In this paper, we propose a firm-specific strategic competitive positioning (SCP) measure to capture a firm’s unique competitive and strategic positioning based on annual corporate filings. Using an unsupervised machine learning approach, we use structural holes, a concept in network theory, to develop and operationalize an SCP measure derived from a strategic similarity matrix of all existing U.S. publicly traded firms. This enables us to construct a robust firm-level SCP measure with minimal human expert intervention. Our measure dynamically captures competitive positioning across different firms and years without using artificially bounded and often outdated industry classification systems. We demonstrate the effectiveness of our measure with an empirical analysis showing the imprinting effect of SCP at the time of the initial public offering (IPO) on the subsequent performance of the firm. The results show that our unsupervised SCP measure predicts post-IPO performance. This paper makes significant contributions to the information systems and strategic management literatures by proposing a network theory-based unsupervised approach to dynamically measure firm-level strategic competitive positioning. The measure can be easily applied to firm-specific, industry-level, and cross-industry research questions across many fields and contexts.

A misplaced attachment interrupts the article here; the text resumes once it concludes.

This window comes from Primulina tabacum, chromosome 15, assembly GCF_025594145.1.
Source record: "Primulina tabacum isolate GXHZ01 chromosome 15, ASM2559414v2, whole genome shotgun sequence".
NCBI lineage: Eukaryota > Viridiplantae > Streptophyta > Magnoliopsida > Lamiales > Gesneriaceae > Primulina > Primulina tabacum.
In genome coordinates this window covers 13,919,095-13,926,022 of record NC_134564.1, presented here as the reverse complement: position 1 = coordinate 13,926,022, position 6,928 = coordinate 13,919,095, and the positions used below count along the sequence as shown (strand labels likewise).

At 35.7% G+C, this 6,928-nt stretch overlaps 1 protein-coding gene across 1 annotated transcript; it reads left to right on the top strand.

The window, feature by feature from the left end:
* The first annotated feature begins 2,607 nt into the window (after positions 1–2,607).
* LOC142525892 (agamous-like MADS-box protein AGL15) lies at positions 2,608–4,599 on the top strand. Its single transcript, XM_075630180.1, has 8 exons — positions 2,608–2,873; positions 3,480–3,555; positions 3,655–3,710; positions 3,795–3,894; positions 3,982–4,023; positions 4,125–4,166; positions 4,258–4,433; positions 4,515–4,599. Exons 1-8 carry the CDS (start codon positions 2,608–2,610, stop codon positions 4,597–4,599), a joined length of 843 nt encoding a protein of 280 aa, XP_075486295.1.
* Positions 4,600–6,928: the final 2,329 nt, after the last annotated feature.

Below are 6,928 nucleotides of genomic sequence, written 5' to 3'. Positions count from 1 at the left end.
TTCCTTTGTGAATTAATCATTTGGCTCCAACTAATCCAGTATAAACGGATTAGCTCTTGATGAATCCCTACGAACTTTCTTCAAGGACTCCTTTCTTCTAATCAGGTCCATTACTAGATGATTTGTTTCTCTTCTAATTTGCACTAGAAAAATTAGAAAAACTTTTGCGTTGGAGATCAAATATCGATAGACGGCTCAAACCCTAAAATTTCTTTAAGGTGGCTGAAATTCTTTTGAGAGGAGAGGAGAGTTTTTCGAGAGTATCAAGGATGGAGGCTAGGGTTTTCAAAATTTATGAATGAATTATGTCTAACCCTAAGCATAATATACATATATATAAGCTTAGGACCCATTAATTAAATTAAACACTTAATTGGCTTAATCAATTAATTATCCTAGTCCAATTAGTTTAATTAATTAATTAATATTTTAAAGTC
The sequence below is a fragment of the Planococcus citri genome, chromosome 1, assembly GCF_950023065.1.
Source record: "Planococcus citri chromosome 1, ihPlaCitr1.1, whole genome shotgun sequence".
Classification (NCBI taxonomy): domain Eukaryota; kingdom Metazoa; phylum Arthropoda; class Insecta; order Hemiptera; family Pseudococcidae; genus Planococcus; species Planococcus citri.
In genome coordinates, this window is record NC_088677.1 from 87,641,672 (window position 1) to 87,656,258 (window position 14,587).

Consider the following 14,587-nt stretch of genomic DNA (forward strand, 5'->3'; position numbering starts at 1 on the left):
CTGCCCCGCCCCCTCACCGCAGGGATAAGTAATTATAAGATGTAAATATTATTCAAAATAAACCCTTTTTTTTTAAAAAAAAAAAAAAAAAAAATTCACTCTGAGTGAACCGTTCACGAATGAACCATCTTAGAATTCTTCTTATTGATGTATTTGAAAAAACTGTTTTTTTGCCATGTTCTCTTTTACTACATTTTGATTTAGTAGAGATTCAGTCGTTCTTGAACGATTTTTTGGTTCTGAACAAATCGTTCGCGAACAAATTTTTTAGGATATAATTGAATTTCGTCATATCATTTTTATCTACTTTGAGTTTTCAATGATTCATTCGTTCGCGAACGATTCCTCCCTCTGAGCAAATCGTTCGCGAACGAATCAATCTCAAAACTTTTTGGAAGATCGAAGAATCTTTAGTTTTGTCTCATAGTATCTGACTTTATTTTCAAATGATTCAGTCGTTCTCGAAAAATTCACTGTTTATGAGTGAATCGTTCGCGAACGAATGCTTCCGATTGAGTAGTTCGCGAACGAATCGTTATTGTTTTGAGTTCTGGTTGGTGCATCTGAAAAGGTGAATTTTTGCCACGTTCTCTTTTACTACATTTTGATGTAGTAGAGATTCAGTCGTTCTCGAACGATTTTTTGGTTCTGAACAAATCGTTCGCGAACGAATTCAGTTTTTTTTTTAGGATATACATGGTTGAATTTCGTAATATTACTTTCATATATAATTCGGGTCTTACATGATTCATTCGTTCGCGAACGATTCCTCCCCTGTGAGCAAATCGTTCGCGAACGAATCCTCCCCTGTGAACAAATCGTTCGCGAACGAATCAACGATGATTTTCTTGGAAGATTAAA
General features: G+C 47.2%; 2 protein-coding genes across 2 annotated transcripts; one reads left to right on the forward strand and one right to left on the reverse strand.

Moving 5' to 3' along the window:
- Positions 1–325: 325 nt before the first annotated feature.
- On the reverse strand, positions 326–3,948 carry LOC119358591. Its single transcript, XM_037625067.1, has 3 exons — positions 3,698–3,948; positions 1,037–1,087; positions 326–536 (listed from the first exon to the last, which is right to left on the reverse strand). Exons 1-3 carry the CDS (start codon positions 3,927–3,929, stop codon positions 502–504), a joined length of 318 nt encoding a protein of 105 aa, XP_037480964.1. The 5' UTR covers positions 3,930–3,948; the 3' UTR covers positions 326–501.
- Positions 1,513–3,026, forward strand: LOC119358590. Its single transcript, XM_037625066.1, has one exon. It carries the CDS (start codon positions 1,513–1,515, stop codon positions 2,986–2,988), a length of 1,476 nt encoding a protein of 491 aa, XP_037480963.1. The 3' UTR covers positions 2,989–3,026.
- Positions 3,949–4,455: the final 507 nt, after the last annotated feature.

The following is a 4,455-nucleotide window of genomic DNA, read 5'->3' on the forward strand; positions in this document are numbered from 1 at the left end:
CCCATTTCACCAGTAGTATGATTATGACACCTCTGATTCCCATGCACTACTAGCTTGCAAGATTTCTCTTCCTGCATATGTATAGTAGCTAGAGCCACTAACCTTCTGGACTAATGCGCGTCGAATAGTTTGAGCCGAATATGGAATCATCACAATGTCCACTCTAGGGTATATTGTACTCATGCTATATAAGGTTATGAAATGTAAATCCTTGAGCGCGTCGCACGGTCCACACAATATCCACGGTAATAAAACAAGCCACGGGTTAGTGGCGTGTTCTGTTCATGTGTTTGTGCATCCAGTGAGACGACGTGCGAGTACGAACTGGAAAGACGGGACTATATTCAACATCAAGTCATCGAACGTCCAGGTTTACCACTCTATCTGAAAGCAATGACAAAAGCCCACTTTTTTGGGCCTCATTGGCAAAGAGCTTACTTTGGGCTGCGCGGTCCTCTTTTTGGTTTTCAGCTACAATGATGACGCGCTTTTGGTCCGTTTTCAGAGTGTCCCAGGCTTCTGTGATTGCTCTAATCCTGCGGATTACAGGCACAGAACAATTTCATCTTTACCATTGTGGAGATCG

As firms increasingly depend on Information Technology (IT), risks associated with IT have become one of the top concerns for managers and investors. This study examines the relation between the IT-related risk factor in Item 1A of the 10-K annual reports and a firm’s stock price crash risk, a firm-specific propensity to stock price crashes. Using topic modeling to identify IT-related risk factors, we find that IT risk emerges as one of the firms’ key risk categories and that IT risk factors are positively associated with a firm’s future stock price crash risk. We further separate IT risk factors into cybersecurity risk that potentially leads to a loss or leak of data, and non-cybersecurity IT risk that relates to a firm’s reliance on IT for its competitive advantage and value creation activities. We find that cybersecurity risk continues to affect crash risk, but non-cybersecurity IT risk does not, consistent with their different risk natures. We also find that the readability, novelty, and the order of appearance of the IT risk factor in Item 1A enhance the information content of IT risk factors and strengthen their relation with stock price crash risk.